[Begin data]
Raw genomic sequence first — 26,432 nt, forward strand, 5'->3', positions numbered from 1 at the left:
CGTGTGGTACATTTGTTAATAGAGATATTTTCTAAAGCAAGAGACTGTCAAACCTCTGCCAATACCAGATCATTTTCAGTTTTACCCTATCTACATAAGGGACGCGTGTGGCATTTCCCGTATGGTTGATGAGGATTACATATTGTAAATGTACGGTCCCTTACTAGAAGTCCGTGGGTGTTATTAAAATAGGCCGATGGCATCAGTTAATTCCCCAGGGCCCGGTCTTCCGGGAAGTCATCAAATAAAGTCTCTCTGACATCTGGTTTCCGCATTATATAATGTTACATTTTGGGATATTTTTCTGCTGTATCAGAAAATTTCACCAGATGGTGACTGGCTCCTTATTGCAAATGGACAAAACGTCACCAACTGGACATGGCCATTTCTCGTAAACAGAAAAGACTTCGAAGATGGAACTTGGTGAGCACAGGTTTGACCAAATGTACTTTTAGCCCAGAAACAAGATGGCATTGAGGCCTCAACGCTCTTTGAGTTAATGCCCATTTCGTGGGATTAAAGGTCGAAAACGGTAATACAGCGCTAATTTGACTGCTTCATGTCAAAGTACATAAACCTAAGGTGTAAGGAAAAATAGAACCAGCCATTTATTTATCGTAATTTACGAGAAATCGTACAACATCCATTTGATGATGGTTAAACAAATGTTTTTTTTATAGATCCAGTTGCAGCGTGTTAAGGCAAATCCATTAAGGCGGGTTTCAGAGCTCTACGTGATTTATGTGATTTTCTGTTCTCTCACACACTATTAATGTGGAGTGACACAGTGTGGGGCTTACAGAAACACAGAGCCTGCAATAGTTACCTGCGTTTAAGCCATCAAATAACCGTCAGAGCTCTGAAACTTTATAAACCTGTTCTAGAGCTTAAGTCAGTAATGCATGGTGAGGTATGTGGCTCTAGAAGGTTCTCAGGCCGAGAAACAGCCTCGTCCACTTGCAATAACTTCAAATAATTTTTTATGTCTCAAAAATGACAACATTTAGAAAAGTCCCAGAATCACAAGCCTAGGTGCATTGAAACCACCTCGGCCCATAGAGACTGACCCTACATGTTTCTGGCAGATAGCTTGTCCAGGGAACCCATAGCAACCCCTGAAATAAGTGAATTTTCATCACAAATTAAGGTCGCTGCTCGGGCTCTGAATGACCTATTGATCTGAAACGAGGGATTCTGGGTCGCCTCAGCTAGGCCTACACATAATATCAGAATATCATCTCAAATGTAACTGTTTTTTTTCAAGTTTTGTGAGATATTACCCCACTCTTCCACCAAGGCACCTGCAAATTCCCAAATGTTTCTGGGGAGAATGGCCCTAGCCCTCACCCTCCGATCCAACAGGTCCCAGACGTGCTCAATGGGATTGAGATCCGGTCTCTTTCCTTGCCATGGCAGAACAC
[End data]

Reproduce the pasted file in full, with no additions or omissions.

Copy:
Raw genomic sequence first — 26,432 nt, forward strand, 5'->3', positions numbered from 1 at the left:
CGTGTGGTACATTTGTTAATAGAGATATTTTCTAAAGCAAGAGACTGTCAAACCTCTGCCAATACCAGATCATTTTCAGTTTTACCCTATCTACATAAGGGACGCGTGTGGCATTTCCCGTATGGTTGATGAGGATTACATATTGTAAATGTACGGTCCCTTACTAGAAGTCCGTGGGTGTTATTAAAATAGGCCGATGGCATCAGTTAATTCCCCAGGGCCCGGTCTTCCGGGAAGTCATCAAATAAAGTCTCTCTGACATCTGGTTTCCGCATTATATAATGTTACATTTTGGGATATTTTTCTGCTGTATCAGAAAATTTCACCAGATGGTGACTGGCTCCTTATTGCAAATGGACAAAACGTCACCAACTGGACATGGCCATTTCTCGTAAACAGAAAAGACTTCGAAGATGGAACTTGGTGAGCACAGGTTTGACCAAATGTACTTTTAGCCCAGAAACAAGATGGCATTGAGGCCTCAACGCTCTTTGAGTTAATGCCCATTTCGTGGGATTAAAGGTCGAAAACGGTAATACAGCGCTAATTTGACTGCTTCATGTCAAAGTACATAAACCTAAGGTGTAAGGAAAAATAGAACCAGCCATTTATTTATCGTAATTTACGAGAAATCGTACAACATCCATTTGATGATGGTTAAACAAATGTTTTTTTTATAGATCCAGTTGCAGCGTGTTAAGGCAAATCCATTAAGGCGGGTTTCAGAGCTCTACGTGATTTATGTGATTTTCTGTTCTCTCACACACTATTAATGTGGAGTGACACAGTGTGGGGCTTACAGAAACACAGAGCCTGCAATAGTTACCTGCGTTTAAGCCATCAAATAACCGTCAGAGCTCTGAAACTTTATAAACCTGTTCTAGAGCTTAAGTCAGTAATGCATGGTGAGGTATGTGGCTCTAGAAGGTTCTCAGGCCGAGAAACAGCCTCGTCCACTTGCAATAACTTCAAATAATTTTTTATGTCTCAAAAATGACAACATTTAGAAAAGTCCCAGAATCACAAGCCTAGGTGCATTGAAACCACCTCGGCCCATAGAGACTGACCCTACATGTTTCTGGCAGATAGCTTGTCCAGGGAACCCATAGCAACCCCTGAAATAAGTGAATTTTCATCACAAATTAAGGTCGCTGCTCGGGCTCTGAATGACCTATTGATCTGAAACGAGGGATTCTGGGTCGCCTCAGCTAGGCCTACACATAATATCAGAATATCATCTCAAATGTAACTGTTTTTTTTCAAGTTTTGTGAGATATTACCCCACTCTTCCACCAAGGCACCTGCAAATTCCCAAATGTTTCTGGGGAGAATGGCCCTAGCCCTCACCCTCCGATCCAACAGGTCCCAGACGTGCTCAATGGGATTGAGATCCGGTCTCTTTCCTTGCCATGGCAGAACAC